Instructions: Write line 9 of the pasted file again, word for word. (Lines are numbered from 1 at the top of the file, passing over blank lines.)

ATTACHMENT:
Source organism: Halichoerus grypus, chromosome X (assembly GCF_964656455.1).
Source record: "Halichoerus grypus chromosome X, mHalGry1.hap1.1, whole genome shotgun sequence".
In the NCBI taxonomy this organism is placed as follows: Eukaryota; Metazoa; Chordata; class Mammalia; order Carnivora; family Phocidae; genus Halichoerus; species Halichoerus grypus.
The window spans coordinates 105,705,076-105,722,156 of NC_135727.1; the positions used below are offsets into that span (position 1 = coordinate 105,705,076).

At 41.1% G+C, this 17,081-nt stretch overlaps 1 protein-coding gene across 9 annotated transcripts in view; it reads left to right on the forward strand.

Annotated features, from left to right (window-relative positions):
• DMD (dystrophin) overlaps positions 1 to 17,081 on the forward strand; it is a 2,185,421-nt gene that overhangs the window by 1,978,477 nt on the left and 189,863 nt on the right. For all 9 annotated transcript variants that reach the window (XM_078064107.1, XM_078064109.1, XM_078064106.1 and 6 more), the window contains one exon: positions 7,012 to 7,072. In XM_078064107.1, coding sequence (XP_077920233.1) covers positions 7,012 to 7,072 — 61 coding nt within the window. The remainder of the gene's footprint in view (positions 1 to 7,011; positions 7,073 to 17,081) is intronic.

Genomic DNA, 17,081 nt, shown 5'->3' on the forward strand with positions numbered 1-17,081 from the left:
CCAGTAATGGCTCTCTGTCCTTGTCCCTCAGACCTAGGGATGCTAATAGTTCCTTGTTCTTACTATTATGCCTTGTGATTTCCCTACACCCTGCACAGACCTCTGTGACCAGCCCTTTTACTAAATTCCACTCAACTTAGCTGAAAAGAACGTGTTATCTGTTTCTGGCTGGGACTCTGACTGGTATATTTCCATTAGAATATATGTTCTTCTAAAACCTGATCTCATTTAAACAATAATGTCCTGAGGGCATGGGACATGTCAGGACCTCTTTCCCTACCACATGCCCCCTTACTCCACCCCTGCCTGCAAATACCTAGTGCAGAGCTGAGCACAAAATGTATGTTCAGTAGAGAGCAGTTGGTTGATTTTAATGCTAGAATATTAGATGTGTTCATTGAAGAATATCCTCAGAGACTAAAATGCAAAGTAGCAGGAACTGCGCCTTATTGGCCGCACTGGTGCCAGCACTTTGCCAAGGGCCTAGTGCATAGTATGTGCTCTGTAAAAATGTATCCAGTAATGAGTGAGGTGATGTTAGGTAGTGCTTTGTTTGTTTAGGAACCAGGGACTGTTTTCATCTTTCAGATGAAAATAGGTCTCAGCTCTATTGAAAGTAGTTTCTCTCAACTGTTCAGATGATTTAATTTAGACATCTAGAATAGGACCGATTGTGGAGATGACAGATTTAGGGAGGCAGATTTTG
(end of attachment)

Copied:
CCAGTAATGGCTCTCTGTCCTTGTCCCTCAGACCTAGGGATGCTAATAGTTCCTTGTTCTTACTATTATGCCTTGTGATTTCCCTACACCCTGCACAGACCTCTGTGACCAGCCCTTTTACTAAATTCCACTCAACTTAGCTGAAAAGAACGTGTTATCTGTTTCTGGCTGGGACTCTGACTGGTATATTTCCATTAGAATATATGTTCTTCTAAAACCTGATCTCATTTAAACAATAATGTCCTGAGGGCATGGGACATGTCAGGACCTCTTTCCCTACCACATGCCCCCTTACTCCACCCCTGCCTGCAAATACCTAGTGCAGAGCTGAGCACAAAATGTATGTTCAGTAGAGAGCAGTTGGTTGATTTTAATGCTAGAATATTAGATGTGTTCATTGAAGAATATCCTCAGAGACTAAAATGCAAAGTAGCAGGAACTGCGCCTTATTGGCCGCACTGGTGCCAGCACTTTGCCAAGGGCCTAGTGCATAGTATGTGCTCTGTAAAAATGTATCCAGTAATGAGTGAGGTGATGTTAGGTAGTGCTTTGTTTGTTTAGGAACCAGGGACTGTTTTCATCTTTCAGATGAAAATAGGTCTCAGCTCTATTGAAAGTAGTTTCTCTCAACTGTTCAGATGATTTAATTTAGACATCTAGAATAGGACCGATTGTGGAGATGACAGATTTAGGGAGGCAGATTTTG